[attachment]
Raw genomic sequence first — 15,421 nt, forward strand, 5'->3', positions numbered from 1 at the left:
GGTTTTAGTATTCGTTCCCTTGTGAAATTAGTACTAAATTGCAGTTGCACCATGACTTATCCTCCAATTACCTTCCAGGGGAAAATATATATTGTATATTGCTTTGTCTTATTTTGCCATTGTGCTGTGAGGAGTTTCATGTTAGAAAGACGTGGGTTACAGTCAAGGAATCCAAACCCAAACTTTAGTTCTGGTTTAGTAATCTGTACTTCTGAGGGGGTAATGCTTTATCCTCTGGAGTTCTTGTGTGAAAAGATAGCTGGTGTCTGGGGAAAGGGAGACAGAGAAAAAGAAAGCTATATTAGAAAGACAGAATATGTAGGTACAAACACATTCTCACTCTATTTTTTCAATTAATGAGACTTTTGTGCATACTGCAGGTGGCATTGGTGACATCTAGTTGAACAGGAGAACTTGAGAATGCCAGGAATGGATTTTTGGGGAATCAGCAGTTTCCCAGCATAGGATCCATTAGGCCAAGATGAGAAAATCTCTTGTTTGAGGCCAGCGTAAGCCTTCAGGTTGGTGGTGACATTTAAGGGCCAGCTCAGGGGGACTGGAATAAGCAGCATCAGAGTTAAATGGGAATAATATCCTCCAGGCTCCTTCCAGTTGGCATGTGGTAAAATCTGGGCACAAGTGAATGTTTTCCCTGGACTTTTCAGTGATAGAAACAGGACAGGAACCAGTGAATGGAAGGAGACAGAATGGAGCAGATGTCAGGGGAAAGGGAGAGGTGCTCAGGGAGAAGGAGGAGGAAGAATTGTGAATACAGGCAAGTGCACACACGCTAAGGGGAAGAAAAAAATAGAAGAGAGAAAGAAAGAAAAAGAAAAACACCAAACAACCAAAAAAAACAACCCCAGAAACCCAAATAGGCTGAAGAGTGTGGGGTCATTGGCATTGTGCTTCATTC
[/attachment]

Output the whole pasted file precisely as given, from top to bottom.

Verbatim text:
Raw genomic sequence first — 15,421 nt, forward strand, 5'->3', positions numbered from 1 at the left:
GGTTTTAGTATTCGTTCCCTTGTGAAATTAGTACTAAATTGCAGTTGCACCATGACTTATCCTCCAATTACCTTCCAGGGGAAAATATATATTGTATATTGCTTTGTCTTATTTTGCCATTGTGCTGTGAGGAGTTTCATGTTAGAAAGACGTGGGTTACAGTCAAGGAATCCAAACCCAAACTTTAGTTCTGGTTTAGTAATCTGTACTTCTGAGGGGGTAATGCTTTATCCTCTGGAGTTCTTGTGTGAAAAGATAGCTGGTGTCTGGGGAAAGGGAGACAGAGAAAAAGAAAGCTATATTAGAAAGACAGAATATGTAGGTACAAACACATTCTCACTCTATTTTTTCAATTAATGAGACTTTTGTGCATACTGCAGGTGGCATTGGTGACATCTAGTTGAACAGGAGAACTTGAGAATGCCAGGAATGGATTTTTGGGGAATCAGCAGTTTCCCAGCATAGGATCCATTAGGCCAAGATGAGAAAATCTCTTGTTTGAGGCCAGCGTAAGCCTTCAGGTTGGTGGTGACATTTAAGGGCCAGCTCAGGGGGACTGGAATAAGCAGCATCAGAGTTAAATGGGAATAATATCCTCCAGGCTCCTTCCAGTTGGCATGTGGTAAAATCTGGGCACAAGTGAATGTTTTCCCTGGACTTTTCAGTGATAGAAACAGGACAGGAACCAGTGAATGGAAGGAGACAGAATGGAGCAGATGTCAGGGGAAAGGGAGAGGTGCTCAGGGAGAAGGAGGAGGAAGAATTGTGAATACAGGCAAGTGCACACACGCTAAGGGGAAGAAAAAAATAGAAGAGAGAAAGAAAGAAAAAGAAAAACACCAAACAACCAAAAAAAACAACCCCAGAAACCCAAATAGGCTGAAGAGTGTGGGGTCATTGGCATTGTGCTTCATTC